These landrace strains are sought-after due to their ‘purity.’ Since these strains are grown in the wild without mixing or using advanced techniques, breeders can select specific landrace strains and cross them with other hybrids to create more flowers with a broad spectrum of features.
Cannabis has a rich and diverse history in Thailand. It came from India long ago and has since become an integral part of the local cultures. People all over the country have used ‘ganja’ for spiritual and medicinal purposes, and the recent legalisation of cannabis has only opened up this path further.
Thai landrace strains are a collection of cannabis flowers grown by local communities and tribes in Thailand. Given the diverse geography of Thailand, cannabis has had to adapt to different climates, conditions, and traditional growing techniques.
For example, in the Golden Triangle, cannabis cultivation was influenced by tribal practices from Myanmar, Laos, Thailand, and Yunnan Province of China. Similarly, the eastern part of Thailand – notably Sakon Nakhon Province – saw cannabis practices influenced by Laos and the Thai communities. As you move south, the Tenasserim range and the Gulf of Thailand have had their own say in local landraces.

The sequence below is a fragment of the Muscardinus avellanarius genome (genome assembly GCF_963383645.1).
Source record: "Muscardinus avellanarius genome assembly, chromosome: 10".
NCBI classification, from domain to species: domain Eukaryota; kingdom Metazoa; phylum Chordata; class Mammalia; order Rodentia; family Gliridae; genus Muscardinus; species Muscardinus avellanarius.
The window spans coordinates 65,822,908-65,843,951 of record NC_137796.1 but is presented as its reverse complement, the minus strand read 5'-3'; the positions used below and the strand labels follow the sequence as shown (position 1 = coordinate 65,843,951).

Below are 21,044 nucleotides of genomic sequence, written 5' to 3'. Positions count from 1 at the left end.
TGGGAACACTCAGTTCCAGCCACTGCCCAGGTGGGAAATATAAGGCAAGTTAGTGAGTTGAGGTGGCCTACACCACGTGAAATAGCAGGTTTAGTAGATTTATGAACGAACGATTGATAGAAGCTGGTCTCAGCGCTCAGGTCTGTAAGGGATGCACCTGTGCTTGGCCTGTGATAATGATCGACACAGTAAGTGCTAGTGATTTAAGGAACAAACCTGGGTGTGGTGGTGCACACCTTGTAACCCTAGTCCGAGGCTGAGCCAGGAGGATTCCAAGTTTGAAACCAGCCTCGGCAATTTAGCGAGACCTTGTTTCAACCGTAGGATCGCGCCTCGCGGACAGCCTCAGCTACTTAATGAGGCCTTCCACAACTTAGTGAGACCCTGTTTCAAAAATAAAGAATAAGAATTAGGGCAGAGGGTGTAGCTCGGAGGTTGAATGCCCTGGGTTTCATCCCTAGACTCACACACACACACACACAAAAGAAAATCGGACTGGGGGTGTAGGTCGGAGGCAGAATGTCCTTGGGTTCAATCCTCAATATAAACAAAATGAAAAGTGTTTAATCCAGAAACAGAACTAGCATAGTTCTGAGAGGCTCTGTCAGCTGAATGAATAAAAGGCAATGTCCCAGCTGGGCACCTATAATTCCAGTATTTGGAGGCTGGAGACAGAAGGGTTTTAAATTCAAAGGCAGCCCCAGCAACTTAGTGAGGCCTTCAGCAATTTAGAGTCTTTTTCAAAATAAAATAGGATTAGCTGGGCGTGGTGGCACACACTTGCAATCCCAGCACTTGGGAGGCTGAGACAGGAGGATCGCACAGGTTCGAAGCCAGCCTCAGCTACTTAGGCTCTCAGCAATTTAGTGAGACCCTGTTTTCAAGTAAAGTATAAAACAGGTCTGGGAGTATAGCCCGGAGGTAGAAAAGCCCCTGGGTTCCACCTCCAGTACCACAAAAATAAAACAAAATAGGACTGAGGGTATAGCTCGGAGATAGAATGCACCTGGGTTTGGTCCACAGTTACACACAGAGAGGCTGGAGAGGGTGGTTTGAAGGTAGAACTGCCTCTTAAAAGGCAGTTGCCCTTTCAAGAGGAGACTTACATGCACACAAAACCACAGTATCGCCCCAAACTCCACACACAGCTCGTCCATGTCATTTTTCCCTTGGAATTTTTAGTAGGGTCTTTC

The end result is the world-famous ‘Thai’ weed that carries a strong kick, distinct tastes, and unique physical characteristics.
In a way, these strains represent the culture and diversity of Thai people. The ability of Thai people to harvest potent weed without any modern advancements is a testimony to their passion and understanding of this plant.
Thai landrace strains are pure Sativa flowers and form the basis of several cannabis hybrid buds available today.
Squirrel Tail cannabis strain is named so because the flowers – you guessed it – look like a squirrel’s tail. The term was coined by Lao speakers in Isan and Laos, who used it to describe a squirrel-like traditional weaving pattern.
A few varieties of Squirrel Tail landraces in Thailand come from the Sakhon Nakhon, Songkhla, and Chiang Mai provinces. All of them have large bushy flowers with a high THC content.